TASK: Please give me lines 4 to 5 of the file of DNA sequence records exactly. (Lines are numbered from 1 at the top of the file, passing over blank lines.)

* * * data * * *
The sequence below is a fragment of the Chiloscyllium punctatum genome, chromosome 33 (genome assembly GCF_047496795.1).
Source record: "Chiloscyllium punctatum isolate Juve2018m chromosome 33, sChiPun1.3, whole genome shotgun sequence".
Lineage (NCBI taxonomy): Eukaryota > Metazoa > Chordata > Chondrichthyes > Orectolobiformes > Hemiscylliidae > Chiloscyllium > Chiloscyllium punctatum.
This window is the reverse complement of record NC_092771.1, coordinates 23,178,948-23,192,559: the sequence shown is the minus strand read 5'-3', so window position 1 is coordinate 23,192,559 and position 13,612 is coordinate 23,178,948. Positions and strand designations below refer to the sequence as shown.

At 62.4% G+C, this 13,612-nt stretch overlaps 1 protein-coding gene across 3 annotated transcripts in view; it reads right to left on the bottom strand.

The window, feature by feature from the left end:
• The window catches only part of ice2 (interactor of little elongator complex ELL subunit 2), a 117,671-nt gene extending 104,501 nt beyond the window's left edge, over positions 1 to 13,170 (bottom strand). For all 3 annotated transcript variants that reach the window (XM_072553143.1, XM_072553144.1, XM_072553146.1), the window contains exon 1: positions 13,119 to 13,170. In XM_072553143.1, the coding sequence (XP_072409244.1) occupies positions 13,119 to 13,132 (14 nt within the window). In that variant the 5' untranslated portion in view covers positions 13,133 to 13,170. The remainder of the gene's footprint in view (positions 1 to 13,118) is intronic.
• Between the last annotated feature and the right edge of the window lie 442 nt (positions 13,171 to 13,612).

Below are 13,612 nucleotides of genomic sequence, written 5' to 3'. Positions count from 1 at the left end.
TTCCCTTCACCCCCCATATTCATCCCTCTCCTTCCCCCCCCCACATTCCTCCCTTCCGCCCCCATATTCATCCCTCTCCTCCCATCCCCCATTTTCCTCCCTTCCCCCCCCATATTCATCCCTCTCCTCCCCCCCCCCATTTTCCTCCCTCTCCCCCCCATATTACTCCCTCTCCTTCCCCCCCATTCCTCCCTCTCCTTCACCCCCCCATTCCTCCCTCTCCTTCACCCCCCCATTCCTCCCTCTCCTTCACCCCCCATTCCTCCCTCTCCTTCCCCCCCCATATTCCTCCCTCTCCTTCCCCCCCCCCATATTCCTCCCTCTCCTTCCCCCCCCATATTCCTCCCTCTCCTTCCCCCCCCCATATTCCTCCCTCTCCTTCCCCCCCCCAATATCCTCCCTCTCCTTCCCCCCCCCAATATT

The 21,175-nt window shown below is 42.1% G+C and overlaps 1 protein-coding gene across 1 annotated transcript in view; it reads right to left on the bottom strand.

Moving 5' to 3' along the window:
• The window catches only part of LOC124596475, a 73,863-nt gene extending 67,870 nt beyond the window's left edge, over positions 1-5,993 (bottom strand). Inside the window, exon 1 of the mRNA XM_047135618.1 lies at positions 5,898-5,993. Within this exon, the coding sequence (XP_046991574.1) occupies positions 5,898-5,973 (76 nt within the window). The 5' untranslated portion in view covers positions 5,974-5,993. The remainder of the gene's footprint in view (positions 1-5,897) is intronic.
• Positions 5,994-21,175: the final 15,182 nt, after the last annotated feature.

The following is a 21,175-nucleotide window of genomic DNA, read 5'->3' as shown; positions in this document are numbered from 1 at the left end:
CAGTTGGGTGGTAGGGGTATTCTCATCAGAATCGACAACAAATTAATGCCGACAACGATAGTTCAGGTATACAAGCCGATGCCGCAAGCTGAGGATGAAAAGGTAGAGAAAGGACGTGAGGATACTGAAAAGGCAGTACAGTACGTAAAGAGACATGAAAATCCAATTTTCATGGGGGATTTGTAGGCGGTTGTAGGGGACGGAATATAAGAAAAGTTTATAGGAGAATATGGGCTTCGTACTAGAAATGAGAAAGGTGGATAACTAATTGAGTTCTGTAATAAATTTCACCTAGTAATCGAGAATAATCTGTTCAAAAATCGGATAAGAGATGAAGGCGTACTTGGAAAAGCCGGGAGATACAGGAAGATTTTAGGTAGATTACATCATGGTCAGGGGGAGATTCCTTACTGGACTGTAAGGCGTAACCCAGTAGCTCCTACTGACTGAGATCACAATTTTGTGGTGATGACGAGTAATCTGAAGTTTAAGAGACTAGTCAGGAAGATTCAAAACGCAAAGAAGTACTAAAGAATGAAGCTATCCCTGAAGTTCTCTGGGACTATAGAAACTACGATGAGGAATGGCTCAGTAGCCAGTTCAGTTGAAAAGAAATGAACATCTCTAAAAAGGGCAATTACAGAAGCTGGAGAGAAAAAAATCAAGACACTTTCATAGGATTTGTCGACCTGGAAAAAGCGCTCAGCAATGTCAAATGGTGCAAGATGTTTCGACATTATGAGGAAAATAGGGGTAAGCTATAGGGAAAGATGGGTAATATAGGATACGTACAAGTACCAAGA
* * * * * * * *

This window is the reverse complement of record NC_092771.1, coordinates 23,178,948-23,192,559: the sequence shown is the minus strand read 5'-3', so window position 1 is coordinate 23,192,559 and position 13,612 is coordinate 23,178,948. Positions and strand designations below refer to the sequence as shown.

At 62.4% G+C, this 13,612-nt stretch overlaps 1 protein-coding gene across 3 annotated transcripts in view; it reads right to left on the bottom strand.